STA-STUK FIELD TESTING
It’s one thing for a fishhook to perform in the shop. It’s another thing altogether for a fishhook to perform in the mouth of a thrashing blue marlin. In June of 2017, Peters set sail in Costa Rica’s seamounts aboard the Tijereta with Bubba Carter and Charles Perry.
The first two tests were, in Peters’ own words, “a complete, utter, absolute failure.” Of six fish hooked on the first trip, all six managed to escape. Undeterred, Peters went back to the drawing board, diving into his engineering notes and discovering the fatal mistake he’d missed. With his new hook in hand, he returned to the Tijereta… and caught one fish out of seven he hooked.
“I was frustrated beyond belief,” said Peters.
That kicked off 45 days of continuous prototyping and testing. At the end of which, Peters had what he calls his “ah-ha moment.” Rather than the single swivel he’d been using in the middle, he found that three welded rings along the shank allowed much greater freedom of movement once the clips fell off.
He returned to sea with his new design in 2019, this time tackling the massive and aggressive marlins of Cape Verde aboard La Onda Mila with Captain Marty Bates. In just four days of testing, this new design hooked 10 blue marlins and stayed secure as Peters reeled in all 10. This newest design proved to be a runaway success.
HOW IT WORKS
A fish hook is nothing more than a lever, with the hook shank serving the purpose of driving the point home. However, once hooked, the shank creates rotational torque during the fight, which often results in a pulled hook as it twists out of the fish.
Using a system of sleeves and welded rings, the Sta-Stuk hook remains intact on the initial bite, separating only at a specific amount of pressure. By reducing the length of the shank, the design reduces the amount of rotational torque created during the fight.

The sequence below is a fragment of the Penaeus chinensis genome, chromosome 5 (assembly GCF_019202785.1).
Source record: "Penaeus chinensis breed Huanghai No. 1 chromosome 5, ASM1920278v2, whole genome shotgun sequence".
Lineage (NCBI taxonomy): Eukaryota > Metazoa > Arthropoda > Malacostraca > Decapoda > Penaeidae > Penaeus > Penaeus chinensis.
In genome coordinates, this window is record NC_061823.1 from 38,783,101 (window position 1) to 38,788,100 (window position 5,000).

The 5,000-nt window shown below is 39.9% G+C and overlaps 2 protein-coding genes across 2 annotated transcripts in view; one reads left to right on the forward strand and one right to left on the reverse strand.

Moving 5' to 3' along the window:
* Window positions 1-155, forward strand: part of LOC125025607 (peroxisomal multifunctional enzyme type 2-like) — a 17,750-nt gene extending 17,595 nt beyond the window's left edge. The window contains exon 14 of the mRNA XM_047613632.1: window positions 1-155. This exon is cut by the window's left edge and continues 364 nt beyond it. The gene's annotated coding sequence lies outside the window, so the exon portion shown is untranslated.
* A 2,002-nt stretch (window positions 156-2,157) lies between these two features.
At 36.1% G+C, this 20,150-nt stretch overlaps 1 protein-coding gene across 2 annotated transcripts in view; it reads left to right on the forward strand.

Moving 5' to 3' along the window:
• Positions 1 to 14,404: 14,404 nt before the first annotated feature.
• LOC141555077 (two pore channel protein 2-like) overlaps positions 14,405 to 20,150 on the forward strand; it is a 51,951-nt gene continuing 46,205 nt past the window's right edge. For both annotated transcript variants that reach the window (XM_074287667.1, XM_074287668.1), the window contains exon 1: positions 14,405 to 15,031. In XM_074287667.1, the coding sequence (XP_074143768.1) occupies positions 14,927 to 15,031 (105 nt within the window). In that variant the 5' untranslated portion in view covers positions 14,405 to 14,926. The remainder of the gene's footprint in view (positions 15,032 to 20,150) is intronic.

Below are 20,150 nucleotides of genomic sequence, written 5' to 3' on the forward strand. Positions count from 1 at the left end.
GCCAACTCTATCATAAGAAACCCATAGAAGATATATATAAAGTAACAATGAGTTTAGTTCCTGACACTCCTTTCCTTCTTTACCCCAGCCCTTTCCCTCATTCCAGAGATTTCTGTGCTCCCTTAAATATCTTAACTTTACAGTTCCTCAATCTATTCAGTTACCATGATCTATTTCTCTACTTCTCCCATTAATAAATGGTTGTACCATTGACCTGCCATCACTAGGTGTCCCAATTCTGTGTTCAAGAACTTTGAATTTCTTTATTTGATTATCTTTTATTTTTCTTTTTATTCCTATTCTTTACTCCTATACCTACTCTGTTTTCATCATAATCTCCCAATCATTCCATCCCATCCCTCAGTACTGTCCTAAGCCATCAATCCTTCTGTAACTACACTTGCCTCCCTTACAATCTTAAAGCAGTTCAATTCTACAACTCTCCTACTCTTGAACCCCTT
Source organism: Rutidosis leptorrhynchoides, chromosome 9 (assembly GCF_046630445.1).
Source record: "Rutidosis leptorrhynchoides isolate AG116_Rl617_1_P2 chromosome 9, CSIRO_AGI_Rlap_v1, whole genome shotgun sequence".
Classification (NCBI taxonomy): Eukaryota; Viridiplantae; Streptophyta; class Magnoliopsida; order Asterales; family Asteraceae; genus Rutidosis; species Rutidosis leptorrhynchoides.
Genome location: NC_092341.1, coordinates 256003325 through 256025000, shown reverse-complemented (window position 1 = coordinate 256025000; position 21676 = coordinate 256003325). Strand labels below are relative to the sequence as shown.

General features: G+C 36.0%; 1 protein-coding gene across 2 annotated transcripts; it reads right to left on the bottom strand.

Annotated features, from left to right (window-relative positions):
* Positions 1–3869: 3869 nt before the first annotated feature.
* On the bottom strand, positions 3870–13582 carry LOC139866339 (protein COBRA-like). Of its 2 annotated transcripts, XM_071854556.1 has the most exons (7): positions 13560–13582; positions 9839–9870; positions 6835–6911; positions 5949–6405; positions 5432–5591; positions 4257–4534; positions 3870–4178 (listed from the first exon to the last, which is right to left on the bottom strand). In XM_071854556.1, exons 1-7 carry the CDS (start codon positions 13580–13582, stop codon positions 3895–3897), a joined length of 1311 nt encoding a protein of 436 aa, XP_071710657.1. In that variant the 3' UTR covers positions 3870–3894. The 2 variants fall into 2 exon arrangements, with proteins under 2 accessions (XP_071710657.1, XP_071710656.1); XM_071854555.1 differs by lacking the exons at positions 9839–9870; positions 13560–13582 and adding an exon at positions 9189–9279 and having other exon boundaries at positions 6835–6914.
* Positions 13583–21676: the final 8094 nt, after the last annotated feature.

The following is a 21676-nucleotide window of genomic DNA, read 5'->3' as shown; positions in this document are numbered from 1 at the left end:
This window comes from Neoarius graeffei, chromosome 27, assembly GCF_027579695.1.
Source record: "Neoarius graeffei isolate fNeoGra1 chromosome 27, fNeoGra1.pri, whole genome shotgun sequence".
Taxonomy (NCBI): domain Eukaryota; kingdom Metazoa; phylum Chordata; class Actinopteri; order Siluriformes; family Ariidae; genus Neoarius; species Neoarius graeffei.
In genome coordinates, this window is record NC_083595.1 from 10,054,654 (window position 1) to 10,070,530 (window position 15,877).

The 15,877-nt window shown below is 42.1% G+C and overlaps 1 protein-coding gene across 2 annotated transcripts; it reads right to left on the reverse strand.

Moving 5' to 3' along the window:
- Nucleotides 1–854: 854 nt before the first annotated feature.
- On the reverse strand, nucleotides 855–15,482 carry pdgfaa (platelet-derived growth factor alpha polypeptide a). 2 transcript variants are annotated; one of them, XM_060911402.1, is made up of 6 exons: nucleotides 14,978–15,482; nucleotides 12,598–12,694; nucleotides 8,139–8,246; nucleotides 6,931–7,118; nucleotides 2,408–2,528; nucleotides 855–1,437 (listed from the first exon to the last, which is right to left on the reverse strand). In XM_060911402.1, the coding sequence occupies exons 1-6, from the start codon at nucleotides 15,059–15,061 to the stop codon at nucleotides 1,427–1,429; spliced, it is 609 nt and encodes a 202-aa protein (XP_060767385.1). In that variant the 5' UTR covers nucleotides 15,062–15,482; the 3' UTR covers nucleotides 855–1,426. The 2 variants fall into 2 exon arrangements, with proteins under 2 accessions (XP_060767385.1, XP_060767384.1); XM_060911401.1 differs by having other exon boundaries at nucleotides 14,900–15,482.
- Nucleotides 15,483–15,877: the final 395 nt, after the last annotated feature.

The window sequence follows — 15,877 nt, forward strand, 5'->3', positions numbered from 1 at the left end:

Sam Peters, President / Owner Release Marine + Inventor of Sta-Stuk Hooks
WHY DID YOU CREATE THE STA-STUK HOOK
Sam Peters, president/owner of Release Marine and Sta-Stuk Hook Company. I have been building fighting chairs for about 30 years now and been marlin fishing my whole life. I think I caught my first billfish when I was about ten and just love pursuing them and chasing them.
I've always wondered why in the world some hook that's been jumping all over the ocean could come on hooked after 45 minutes 30 minutes an hour, and it puzzled me for 40 years.
I started studying the hooks and talking to an engineer, and I realized the hook is a lever. It's basically a lever. The shank is used to actually make the point go in when pulled in the direction of the shank. However, that same lever that you need to hook that fish becomes your worst nightmare while you are fighting it, because if it's pulled up, down or backwards, it's working against you during that fight. This is why we pull so many hooks 10 minutes into the fight, 20 minutes into the fight, 2 hours into the fight…
A NEW HOOK
By SAM WHITE / PHOTOS BY JON WHITTLE